Notes and Queries, Number 61, December 28, 1850 eBook

This eBook from the Gutenberg Project consists of approximately 76 pages of information about Notes and Queries, Number 61, December 28, 1850.
backed by large sums of money, no effective steps were taken to apprehend him, and he was concealed in the ‘Nunnery’ on his estate for some years, when death put a period to the insupportable anguish of his mind.  To commemorate his rash act and his untimely death, this ‘bloody hand’ was placed on his monument.”

So runs the story as far as I remember; the date I cannot recollect.  The legend was told me after I had left the church, and I had paid no particular attention to the monument; but I thought at the time that the hand might be only the Ulster badge.  I shall be obliged to any of your readers who will throw further light upon this matter.  A pilgrimage to Stoke d’Abernon, whose church contains the earliest known brass in England, would not be uninteresting even at this season of the year.


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I have to complain of injustice done by a correspondent of “NOTES AND QUERIES,” to the Dutch poet Vondel.  To the question mooted by F. (Vol. i. p. 142.), whether my countryman’s Lucifer has ever been translated into English, Hermes answers by a passage taken from the Foreign Quarterly Review for April, 1829; and subjoins a list of the dramatis personae “given from the original Dutch before him.  The tragedy itself is condensed by your correspondent into a simple “&c.”  Now, if HERMES, instead of referring to a stale review for a comparison between Vondel’s tragedy and the Paradise Lost, without showing by any proof that Milton’s justly renowned epic {508} is indeed superior to this, one of the Dutch poet’s masterpiece—­if HERMES, being, as I conclude from his own words, conversant with the language of our Shakspeare, had taken pains to read Lucifer, he would not have repeated a statement unfavourable to Vondel’s poetical genius.  I, for my part, will not hazard a judgment on poems so different and yet so alike, I will not sneer at Milton’s demon-gods of Olympus, nor laugh at “their artillery discharged in the daylight of heaven;” for such instances of bad taste are to be considered as clouds setting off the glories of the whole; but this I will say, that Vondel wrote his Lucifer in 1654, the sixty-seventh of his life, while Milton’s Paradise Lost was composed four years later.  The honour of precedence, in time, at least, belongs to my countryman.  All the odds were against the British poet’s competitor, if one who wrote before him may be so called; for, while Milton enjoyed every privilege of a sound classical education, Vondel had still to begin a course of study when more than twenty-six years of age; and, while the Dutch poet told the price of homely stockings to prosaic burghers, the writer of Paradise Lost was speaking the language of Torquato Tasso in the country enraptured by the first sight of la divina comedia.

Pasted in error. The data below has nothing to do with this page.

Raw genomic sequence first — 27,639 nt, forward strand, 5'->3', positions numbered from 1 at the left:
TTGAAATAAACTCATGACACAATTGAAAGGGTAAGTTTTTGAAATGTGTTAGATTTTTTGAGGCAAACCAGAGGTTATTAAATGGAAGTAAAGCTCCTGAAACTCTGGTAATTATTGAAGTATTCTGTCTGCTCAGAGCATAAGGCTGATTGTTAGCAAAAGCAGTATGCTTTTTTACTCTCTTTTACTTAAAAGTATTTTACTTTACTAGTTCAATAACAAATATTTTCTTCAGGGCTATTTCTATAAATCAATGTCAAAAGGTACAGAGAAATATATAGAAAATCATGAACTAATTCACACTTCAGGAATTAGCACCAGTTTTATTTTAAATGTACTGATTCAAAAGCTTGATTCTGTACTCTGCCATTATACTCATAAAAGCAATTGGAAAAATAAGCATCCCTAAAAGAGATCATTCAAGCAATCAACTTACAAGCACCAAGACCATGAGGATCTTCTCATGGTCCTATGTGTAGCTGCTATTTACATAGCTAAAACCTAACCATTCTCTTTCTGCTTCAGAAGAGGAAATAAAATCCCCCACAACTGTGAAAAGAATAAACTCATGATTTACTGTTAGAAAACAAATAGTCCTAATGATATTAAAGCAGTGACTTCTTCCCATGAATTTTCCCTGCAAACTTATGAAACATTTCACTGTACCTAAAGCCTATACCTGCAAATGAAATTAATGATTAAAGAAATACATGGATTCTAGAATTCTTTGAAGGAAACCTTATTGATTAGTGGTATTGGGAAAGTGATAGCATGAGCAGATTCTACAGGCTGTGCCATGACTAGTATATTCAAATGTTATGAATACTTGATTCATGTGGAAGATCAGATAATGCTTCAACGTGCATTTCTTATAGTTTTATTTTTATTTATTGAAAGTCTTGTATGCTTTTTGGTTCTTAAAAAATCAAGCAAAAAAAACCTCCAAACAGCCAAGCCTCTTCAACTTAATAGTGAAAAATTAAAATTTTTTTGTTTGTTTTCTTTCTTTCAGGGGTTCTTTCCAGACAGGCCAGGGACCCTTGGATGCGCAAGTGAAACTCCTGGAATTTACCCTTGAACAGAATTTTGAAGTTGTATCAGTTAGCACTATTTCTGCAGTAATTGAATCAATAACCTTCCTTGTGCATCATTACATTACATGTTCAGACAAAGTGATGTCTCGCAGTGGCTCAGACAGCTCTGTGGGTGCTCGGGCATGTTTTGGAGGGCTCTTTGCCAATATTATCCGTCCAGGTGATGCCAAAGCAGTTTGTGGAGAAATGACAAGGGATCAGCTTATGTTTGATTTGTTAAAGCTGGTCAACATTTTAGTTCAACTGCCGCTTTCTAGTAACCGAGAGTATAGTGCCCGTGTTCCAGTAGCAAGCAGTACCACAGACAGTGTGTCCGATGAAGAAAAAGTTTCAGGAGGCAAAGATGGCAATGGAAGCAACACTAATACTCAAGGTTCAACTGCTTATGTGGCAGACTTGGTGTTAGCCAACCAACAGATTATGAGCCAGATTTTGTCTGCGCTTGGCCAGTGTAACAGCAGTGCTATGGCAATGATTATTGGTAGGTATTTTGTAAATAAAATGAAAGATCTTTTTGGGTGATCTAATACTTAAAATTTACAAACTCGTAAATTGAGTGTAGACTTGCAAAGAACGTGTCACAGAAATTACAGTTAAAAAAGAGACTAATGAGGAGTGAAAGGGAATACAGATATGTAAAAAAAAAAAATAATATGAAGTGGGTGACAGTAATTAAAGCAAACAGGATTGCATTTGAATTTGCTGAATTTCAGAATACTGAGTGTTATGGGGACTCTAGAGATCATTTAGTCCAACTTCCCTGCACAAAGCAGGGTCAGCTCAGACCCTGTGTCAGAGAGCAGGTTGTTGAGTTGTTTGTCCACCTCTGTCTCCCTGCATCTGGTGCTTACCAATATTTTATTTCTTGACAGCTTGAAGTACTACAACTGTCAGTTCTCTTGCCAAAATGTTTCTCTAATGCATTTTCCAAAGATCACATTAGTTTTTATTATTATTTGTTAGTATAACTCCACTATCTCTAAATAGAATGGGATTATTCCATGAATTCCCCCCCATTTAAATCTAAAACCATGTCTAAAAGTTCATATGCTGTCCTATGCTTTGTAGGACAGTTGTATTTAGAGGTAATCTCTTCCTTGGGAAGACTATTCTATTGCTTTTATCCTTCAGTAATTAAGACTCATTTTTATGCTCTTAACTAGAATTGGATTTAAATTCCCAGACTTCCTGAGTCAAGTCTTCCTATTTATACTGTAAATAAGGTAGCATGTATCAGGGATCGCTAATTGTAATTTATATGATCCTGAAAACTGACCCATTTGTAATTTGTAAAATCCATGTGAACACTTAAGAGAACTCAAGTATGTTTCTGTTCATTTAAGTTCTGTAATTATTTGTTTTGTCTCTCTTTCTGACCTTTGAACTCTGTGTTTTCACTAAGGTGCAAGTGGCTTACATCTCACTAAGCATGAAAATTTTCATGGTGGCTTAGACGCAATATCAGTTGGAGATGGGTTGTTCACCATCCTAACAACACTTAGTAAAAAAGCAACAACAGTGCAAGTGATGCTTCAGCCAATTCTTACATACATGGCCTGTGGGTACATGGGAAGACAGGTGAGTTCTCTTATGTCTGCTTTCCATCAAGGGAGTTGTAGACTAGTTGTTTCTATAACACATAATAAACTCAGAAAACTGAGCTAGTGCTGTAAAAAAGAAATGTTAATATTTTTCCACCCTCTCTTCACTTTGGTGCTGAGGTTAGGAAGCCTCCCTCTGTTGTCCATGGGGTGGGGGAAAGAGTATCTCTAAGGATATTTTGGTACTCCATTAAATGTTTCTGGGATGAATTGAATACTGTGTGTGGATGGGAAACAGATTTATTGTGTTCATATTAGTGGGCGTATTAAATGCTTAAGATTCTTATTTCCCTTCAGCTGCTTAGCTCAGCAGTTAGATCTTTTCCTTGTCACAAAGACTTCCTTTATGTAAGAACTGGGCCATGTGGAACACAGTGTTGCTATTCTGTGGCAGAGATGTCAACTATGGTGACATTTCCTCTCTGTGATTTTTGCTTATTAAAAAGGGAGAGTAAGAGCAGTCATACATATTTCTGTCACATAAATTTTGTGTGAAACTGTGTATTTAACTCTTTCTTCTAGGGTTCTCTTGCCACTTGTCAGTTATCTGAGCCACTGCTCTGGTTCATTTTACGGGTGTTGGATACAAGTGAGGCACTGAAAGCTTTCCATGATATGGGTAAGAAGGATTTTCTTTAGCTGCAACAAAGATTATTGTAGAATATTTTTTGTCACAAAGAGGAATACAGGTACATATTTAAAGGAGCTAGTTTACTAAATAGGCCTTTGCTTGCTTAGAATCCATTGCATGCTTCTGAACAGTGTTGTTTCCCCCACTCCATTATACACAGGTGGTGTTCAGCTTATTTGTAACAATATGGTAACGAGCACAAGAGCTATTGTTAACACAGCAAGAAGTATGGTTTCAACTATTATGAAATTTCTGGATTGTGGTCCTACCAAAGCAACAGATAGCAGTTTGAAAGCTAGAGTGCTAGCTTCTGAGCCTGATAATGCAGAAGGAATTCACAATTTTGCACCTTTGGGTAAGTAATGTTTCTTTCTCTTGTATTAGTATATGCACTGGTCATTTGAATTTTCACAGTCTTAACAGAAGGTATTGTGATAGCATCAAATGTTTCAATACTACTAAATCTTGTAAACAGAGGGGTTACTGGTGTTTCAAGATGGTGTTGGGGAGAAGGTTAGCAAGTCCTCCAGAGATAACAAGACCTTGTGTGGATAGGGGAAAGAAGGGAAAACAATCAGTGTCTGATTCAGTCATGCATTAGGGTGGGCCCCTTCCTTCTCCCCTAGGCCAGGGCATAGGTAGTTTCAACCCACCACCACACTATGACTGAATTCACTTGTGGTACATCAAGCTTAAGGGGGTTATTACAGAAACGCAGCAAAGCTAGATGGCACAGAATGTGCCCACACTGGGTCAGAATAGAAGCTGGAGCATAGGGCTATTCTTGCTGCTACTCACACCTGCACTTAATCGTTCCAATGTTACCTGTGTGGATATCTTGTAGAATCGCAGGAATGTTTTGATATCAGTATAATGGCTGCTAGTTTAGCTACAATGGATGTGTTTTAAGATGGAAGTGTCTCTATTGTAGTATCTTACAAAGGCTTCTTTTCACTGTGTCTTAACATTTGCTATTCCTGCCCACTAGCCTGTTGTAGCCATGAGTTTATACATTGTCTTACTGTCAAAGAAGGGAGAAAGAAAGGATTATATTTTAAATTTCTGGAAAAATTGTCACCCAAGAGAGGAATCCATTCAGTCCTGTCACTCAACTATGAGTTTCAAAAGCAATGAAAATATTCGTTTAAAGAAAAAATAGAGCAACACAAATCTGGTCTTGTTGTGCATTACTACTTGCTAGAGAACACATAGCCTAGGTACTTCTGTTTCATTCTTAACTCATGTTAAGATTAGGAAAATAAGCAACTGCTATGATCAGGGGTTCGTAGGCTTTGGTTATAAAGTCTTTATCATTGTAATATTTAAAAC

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Notes and Queries, Number 61, December 28, 1850 from Project Gutenberg. Public domain.
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